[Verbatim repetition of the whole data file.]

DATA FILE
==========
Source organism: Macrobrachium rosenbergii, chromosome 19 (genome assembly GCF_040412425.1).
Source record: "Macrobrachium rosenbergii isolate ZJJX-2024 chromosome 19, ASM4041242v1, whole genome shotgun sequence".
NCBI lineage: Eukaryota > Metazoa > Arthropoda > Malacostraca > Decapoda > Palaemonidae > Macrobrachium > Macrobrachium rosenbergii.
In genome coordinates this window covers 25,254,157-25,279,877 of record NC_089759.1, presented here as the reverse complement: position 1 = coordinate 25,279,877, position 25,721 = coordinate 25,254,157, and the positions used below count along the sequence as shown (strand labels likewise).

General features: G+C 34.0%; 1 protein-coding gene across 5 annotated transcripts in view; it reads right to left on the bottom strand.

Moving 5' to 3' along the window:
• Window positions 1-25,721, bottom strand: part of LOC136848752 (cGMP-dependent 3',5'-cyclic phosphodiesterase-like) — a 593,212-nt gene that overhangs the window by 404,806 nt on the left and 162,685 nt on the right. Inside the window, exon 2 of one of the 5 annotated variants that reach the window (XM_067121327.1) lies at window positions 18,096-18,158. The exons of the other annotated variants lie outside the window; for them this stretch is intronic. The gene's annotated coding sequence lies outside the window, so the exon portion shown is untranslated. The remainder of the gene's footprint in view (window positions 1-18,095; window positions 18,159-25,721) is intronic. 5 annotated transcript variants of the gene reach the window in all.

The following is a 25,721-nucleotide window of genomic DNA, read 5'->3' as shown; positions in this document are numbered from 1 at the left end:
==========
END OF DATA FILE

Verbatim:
Source organism: Macrobrachium rosenbergii, chromosome 19 (genome assembly GCF_040412425.1).
Source record: "Macrobrachium rosenbergii isolate ZJJX-2024 chromosome 19, ASM4041242v1, whole genome shotgun sequence".
NCBI lineage: Eukaryota > Metazoa > Arthropoda > Malacostraca > Decapoda > Palaemonidae > Macrobrachium > Macrobrachium rosenbergii.
In genome coordinates this window covers 25,254,157-25,279,877 of record NC_089759.1, presented here as the reverse complement: position 1 = coordinate 25,279,877, position 25,721 = coordinate 25,254,157, and the positions used below count along the sequence as shown (strand labels likewise).

General features: G+C 34.0%; 1 protein-coding gene across 5 annotated transcripts in view; it reads right to left on the bottom strand.

Moving 5' to 3' along the window:
• Window positions 1-25,721, bottom strand: part of LOC136848752 (cGMP-dependent 3',5'-cyclic phosphodiesterase-like) — a 593,212-nt gene that overhangs the window by 404,806 nt on the left and 162,685 nt on the right. Inside the window, exon 2 of one of the 5 annotated variants that reach the window (XM_067121327.1) lies at window positions 18,096-18,158. The exons of the other annotated variants lie outside the window; for them this stretch is intronic. The gene's annotated coding sequence lies outside the window, so the exon portion shown is untranslated. The remainder of the gene's footprint in view (window positions 1-18,095; window positions 18,159-25,721) is intronic. 5 annotated transcript variants of the gene reach the window in all.

The following is a 25,721-nucleotide window of genomic DNA, read 5'->3' as shown; positions in this document are numbered from 1 at the left end: